Regulating ‘Illegal Work’ in China
United Nations Research Institute for Social Development Working Paper Series 2016-06
20 Pages Posted: 19 Jul 2016 Last revised: 9 Mar 2018
Date Written: June 30, 2016
The Exit and Entry Administration Law 2013 (EEAL) in China has been widely considered to be a major step forward in developing a more comprehensive legal regulatory regime for dealing with the rising inflow of foreigners to the country in recent decades. Situated in a policy discourse aimed at combating the so-called ‘three illegalities’ (sanfei) of illegal entry, residence, and work, the EEAL introduces a range of restrictions on the admission of foreign migrants, controls over their employment and residence, as well as enforcement mechanisms that involve employers and members of the general public. This paper examines the ways in which China’s immigration law regime regulates ‘illegal work’ and thereby constructs precarious statuses that shape migrants’ vulnerability to precariousness in their employment relations.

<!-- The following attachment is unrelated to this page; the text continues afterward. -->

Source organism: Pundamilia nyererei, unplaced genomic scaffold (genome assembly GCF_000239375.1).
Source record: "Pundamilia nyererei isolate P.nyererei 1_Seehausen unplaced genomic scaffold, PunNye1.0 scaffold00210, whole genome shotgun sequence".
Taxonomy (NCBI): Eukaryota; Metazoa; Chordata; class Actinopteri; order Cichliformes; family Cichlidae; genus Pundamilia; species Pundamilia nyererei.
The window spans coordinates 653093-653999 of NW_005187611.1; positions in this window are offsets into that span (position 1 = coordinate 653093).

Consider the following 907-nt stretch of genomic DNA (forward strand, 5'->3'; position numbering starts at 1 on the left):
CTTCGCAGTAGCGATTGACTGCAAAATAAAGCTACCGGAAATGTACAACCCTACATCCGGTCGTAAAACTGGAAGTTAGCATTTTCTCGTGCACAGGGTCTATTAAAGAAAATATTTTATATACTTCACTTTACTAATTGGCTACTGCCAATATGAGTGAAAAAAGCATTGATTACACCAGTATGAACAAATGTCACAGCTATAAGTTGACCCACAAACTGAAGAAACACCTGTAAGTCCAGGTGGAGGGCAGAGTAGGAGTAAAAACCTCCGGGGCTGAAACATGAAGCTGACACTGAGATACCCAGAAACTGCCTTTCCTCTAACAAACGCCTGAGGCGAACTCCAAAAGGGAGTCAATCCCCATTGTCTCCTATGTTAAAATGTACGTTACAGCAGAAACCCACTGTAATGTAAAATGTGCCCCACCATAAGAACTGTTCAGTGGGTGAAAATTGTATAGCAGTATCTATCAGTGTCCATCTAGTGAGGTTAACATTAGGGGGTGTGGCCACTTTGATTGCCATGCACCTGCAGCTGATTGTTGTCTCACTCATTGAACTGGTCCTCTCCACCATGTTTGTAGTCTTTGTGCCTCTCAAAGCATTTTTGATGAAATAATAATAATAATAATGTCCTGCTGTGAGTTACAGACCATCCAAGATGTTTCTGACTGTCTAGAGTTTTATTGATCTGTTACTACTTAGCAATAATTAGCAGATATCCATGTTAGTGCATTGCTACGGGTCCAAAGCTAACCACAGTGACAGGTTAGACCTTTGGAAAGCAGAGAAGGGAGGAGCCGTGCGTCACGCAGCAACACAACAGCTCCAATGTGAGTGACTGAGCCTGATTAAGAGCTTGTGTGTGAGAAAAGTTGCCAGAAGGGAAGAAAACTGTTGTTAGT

Keywords: labour immigration, Chinese immigration law, illegal work in China, precarious migration status
JEL Classification: F22, K37, J61, K31
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